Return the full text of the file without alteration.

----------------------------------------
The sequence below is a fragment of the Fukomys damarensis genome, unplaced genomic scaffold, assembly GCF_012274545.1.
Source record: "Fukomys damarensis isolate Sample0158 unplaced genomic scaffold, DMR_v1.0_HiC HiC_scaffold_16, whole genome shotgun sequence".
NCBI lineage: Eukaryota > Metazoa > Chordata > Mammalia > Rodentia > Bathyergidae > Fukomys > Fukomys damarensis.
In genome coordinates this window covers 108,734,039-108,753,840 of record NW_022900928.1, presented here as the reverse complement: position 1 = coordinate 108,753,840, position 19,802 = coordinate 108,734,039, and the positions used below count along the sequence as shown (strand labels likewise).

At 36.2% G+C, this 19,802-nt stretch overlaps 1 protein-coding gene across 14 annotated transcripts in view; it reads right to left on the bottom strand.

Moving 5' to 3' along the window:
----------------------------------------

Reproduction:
The sequence below is a fragment of the Fukomys damarensis genome, unplaced genomic scaffold, assembly GCF_012274545.1.
Source record: "Fukomys damarensis isolate Sample0158 unplaced genomic scaffold, DMR_v1.0_HiC HiC_scaffold_16, whole genome shotgun sequence".
NCBI lineage: Eukaryota > Metazoa > Chordata > Mammalia > Rodentia > Bathyergidae > Fukomys > Fukomys damarensis.
In genome coordinates this window covers 108,734,039-108,753,840 of record NW_022900928.1, presented here as the reverse complement: position 1 = coordinate 108,753,840, position 19,802 = coordinate 108,734,039, and the positions used below count along the sequence as shown (strand labels likewise).

At 36.2% G+C, this 19,802-nt stretch overlaps 1 protein-coding gene across 14 annotated transcripts in view; it reads right to left on the bottom strand.

Moving 5' to 3' along the window: